Almanac – March 28

193 – Roman Emperor Pertinax was assassinated by Praetorian Guards, who then sold the throne in an auction to Didius Julianus.

Claudius Sulpicianus, prefect of the city, father-in-law of the murdered emperor began making offers. When Julianus, having been roused from a banquet by his wife and daughter,arrived in all haste, he was  unable to gain admission to the auction, so stood before the gate, and with a loud voice competed for the prize.

As the bidding went on, the soldiers reported to each of the two competitors, the one within the fortifications, the other outside the rampart, the sum offered by his rival.

Eventually Sulpicianus promised 20,000 sesterces to every soldier; Julianus, fearing that Sulpicianus would gain the throne, then offered 25,000. The guards immediately closed with the offer of Julianus, threw open the gates, saluted him by the name of Caesar, and proclaimed him emperor. Threatened by the military, the Senate declared him emperor.

Julianus was killed in the palace by a soldier in the third month of his reign , his last words were “But what evil have I done? Whom have I killed?”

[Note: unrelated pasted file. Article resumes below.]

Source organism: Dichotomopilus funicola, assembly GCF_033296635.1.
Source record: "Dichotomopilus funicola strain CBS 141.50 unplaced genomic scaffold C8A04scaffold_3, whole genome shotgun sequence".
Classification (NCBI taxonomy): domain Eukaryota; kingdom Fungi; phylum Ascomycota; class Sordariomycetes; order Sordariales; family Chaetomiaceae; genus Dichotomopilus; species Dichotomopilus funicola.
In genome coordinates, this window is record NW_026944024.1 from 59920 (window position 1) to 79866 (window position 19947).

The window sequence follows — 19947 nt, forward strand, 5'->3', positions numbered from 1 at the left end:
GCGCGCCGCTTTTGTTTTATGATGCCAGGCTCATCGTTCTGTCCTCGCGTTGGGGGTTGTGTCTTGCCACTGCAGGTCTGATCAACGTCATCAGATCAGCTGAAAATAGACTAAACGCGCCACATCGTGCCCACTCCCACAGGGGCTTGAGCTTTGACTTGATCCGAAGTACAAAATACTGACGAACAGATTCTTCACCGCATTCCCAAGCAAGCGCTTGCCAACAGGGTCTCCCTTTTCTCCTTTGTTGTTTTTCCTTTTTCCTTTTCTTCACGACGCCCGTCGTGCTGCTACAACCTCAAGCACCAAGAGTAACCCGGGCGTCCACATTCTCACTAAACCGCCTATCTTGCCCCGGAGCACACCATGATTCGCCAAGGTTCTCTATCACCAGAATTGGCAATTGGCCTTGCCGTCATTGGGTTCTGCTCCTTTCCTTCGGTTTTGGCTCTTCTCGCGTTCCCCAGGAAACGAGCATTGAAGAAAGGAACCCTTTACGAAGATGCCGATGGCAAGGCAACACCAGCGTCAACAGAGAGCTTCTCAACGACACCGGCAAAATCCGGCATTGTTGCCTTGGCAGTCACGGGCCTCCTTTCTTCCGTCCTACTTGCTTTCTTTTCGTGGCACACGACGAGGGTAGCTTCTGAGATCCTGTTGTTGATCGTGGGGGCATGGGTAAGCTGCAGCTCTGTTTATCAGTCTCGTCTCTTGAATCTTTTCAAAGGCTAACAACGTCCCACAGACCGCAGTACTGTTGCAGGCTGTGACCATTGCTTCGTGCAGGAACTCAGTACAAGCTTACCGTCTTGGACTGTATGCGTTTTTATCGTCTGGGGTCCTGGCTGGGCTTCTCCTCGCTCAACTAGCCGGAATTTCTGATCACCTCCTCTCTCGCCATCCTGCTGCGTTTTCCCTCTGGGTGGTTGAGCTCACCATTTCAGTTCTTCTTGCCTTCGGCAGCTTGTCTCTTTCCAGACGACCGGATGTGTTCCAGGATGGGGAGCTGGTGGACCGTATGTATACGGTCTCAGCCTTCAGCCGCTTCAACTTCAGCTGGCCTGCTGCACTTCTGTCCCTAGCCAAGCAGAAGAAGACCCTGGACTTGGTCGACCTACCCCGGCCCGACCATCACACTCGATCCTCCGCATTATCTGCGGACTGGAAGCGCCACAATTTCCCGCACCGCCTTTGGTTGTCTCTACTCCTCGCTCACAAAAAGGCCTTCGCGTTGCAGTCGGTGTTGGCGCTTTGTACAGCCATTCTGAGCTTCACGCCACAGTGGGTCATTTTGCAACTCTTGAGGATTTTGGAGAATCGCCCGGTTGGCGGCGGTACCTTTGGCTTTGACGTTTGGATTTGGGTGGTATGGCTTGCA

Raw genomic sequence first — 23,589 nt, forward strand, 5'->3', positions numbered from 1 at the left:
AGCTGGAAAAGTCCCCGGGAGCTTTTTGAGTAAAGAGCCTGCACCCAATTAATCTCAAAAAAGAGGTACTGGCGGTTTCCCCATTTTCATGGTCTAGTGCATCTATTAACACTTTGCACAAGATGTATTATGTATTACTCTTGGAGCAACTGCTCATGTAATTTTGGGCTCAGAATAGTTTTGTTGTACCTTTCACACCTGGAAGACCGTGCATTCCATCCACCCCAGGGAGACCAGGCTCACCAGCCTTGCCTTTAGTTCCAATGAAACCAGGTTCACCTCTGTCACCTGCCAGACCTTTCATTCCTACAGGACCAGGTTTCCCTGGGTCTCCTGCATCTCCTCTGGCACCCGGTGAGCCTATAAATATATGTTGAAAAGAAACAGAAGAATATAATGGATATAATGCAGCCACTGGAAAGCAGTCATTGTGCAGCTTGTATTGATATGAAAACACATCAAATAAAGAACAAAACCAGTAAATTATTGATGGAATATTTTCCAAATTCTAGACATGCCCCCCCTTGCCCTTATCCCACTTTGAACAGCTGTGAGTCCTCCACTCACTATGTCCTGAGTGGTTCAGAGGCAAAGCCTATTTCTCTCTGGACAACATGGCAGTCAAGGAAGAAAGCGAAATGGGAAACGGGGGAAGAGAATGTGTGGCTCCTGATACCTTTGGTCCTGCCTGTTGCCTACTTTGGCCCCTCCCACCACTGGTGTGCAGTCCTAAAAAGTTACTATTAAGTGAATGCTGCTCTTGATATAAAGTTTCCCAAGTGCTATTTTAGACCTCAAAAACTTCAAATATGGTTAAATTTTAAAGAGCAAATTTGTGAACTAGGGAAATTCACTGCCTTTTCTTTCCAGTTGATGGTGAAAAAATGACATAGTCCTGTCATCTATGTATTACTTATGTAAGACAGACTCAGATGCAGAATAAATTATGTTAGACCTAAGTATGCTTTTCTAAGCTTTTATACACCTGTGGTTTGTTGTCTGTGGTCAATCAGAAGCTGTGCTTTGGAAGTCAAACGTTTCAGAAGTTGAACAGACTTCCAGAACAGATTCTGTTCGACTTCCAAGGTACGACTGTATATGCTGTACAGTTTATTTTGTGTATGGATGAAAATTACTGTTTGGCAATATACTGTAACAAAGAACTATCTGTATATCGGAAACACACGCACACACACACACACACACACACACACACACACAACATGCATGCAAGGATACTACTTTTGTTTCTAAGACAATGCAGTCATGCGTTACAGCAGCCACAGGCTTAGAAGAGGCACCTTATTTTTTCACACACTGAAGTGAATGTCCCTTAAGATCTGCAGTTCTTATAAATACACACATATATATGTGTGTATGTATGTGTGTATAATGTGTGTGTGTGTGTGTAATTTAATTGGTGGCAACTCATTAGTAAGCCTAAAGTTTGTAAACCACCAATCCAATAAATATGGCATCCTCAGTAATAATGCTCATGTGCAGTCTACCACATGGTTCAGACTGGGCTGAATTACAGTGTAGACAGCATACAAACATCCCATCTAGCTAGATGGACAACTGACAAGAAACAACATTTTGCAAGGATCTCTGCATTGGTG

.

.

1871 – The Paris Commune was formally established in Paris.  In a formal sense, it acted as the local authority, the city council (in French, the “commune”), which exercised power in Paris for two months in the spring of 1871.

However, the conditions in which it formed, its controversial decrees, and the indiscriminate violence with which it was brutally suppressed make its brief tenure one of the more important political episodes in the history of working class revolutions.

 The Paris Commune existed before the split between anarchists and Marxists, and is hailed by both groups as the first assumption of power by the working class during the Industrial Revolution.

.

.

1958 – W. C. Handy died.  Blues composer and musician, widely known as the “Father of the Blues”.

Handy remains among the most influential of American songwriters. Though he was one of many musicians who played the distinctively American form of music known as the blues, he is credited with giving it its contemporary form.

.

.

1994 – Eugène Ionesco died.  Romanian / French playwright and dramatist, and one of the foremost playwrights of the Theatre of the Absurd.

Beyond ridiculing the most banal situations, Ionesco’s plays depict in a tangible way the solitude and insignificance of human existence.

.

.

A&A forum banner

Advertisements

Leave a comment

Filed under Almanac

Leave a Reply

Fill in your details below or click an icon to log in:

WordPress.com Logo

You are commenting using your WordPress.com account. Log Out / Change )

Twitter picture

You are commenting using your Twitter account. Log Out / Change )

Facebook photo

You are commenting using your Facebook account. Log Out / Change )

Google+ photo

You are commenting using your Google+ account. Log Out / Change )

Connecting to %s